duggan is in Australia it seems and Conlon is coming back from injury and only doing non contact training with the squad it seems.

Both a huge loss to Clare

seafoid

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Re: The Covid all Ireland hurling championship 2020/21
« Reply #164 on: November 19, 2020, 09:31:00 AM »

https://www.irishtimes.com/sport/gaelic-games/gaa-statistics-water-breaks-making-hurling-a-game-of-four-quarters-1.4413006
GAA statistics: Water breaks making hurling a game of four quarters
Team in ascendancy either side of the stoppages has consistently changed this year
about 3 hours ago

Eamon Donoghue

 
Waterford and Limerick were level heading into the first and second half water breaks in Sunday’s Munster hurling final.

The Déise had outscored Limerick 0-3 to 0-1 in the five minutes prior to both. The play was halted for two minutes for the first stoppage for H20, and for two minutes and 29 seconds for the second. They went on to lose the final quarter of both halves, 0-7 to 0-4, and 0-7 to 0-3. Outscored in the initial five minutes of each quarter – 0-2 to 0-0 in both.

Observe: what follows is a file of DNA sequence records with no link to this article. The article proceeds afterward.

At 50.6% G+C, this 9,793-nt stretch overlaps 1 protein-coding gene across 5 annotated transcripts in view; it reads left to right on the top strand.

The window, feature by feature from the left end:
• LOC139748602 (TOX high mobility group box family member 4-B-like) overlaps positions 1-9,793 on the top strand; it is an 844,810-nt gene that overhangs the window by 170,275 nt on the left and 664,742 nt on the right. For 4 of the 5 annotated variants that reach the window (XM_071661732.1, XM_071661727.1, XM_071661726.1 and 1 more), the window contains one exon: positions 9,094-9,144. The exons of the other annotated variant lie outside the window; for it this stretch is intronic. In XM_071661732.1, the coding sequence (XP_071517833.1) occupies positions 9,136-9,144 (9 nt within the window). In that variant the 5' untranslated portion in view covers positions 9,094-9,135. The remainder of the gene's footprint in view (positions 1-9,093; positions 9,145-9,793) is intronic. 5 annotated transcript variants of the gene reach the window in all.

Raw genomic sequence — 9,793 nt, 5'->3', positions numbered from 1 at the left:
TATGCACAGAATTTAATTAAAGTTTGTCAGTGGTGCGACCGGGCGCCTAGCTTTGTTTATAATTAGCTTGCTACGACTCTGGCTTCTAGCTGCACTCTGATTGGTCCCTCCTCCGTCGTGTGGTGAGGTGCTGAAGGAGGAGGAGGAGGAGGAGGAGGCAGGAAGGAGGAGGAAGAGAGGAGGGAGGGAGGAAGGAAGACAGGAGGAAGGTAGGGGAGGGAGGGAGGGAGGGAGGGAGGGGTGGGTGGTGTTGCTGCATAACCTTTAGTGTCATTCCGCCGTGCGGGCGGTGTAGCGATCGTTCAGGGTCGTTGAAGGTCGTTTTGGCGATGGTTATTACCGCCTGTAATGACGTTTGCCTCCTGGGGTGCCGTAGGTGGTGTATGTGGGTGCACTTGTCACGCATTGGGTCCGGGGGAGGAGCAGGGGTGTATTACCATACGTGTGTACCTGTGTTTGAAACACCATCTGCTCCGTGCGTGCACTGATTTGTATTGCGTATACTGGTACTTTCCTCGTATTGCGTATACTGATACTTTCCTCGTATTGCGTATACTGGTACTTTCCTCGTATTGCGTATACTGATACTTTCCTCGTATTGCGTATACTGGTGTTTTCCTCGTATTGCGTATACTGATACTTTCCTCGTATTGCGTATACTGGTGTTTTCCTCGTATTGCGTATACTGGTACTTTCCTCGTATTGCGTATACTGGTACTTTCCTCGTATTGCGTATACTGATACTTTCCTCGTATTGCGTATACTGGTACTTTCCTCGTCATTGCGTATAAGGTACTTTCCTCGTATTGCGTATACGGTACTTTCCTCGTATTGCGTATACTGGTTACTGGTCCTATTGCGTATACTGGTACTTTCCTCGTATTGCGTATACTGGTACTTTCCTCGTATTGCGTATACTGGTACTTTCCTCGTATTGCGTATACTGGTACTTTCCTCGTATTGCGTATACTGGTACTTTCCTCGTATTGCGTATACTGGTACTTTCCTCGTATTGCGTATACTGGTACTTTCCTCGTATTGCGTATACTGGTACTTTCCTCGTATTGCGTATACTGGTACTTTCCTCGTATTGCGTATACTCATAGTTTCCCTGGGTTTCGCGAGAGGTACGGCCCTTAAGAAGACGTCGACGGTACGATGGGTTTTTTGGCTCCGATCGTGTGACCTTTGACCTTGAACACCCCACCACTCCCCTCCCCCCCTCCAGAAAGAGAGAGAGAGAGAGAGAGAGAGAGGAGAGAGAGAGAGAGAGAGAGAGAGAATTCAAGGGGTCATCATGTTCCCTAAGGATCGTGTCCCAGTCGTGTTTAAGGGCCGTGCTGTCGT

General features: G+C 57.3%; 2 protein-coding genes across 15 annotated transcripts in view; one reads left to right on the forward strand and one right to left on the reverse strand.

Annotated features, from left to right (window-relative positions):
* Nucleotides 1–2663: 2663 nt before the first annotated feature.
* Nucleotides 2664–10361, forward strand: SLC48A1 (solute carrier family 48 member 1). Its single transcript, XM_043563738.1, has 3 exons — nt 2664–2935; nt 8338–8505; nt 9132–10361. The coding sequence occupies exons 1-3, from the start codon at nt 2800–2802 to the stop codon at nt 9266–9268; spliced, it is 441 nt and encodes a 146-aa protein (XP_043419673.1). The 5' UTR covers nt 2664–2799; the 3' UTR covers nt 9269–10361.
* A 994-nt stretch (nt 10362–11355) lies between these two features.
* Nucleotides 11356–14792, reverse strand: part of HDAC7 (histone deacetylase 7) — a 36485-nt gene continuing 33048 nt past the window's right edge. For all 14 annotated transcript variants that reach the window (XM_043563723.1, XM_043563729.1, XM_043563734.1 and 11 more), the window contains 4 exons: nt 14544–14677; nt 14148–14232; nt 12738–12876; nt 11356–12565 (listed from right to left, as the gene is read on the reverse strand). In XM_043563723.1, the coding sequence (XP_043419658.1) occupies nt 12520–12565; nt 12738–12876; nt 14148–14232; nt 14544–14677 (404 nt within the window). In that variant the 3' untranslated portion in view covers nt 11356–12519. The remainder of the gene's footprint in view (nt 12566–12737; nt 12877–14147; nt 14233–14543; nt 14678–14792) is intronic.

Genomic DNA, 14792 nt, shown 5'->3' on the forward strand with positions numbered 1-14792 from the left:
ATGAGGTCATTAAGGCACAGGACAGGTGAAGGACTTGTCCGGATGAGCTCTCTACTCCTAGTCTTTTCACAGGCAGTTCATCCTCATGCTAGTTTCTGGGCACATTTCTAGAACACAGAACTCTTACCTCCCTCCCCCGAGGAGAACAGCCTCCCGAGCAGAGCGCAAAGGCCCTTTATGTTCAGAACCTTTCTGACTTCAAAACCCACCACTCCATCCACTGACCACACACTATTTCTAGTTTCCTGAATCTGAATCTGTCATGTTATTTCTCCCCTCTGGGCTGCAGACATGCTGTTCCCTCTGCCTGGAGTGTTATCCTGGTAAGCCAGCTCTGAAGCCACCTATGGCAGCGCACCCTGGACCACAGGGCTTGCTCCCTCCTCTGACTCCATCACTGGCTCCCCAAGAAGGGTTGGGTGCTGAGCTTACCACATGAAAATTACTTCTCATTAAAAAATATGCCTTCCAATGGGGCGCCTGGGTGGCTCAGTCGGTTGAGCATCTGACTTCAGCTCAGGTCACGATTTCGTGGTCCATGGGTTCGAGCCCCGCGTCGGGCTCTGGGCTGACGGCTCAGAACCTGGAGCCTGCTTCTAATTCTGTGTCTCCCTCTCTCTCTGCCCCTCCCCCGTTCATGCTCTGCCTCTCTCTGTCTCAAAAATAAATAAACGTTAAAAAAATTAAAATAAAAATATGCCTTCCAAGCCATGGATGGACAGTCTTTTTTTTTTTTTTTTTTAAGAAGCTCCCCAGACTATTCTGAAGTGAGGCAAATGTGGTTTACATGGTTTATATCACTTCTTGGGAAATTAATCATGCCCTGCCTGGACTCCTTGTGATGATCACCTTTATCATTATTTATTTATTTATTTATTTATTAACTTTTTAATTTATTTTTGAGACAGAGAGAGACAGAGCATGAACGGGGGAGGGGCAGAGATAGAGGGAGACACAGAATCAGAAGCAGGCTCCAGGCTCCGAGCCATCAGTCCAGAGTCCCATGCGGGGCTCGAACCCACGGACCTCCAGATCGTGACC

Waterford will argue the speed and intensity they were bringing was diminished by the halts in play, but regardless of whether or not the end result would’ve been any different, the two breaks did alter the game’s momentum. Coming right in the middle of both halves, how could it not.

The GAA’s Covid-19 match regulations allow for a one-minute break midway through each half as to avoid players sharing water bottles during the match. The question is, what effect has this new and necessary rule had on the hurling championship thus far?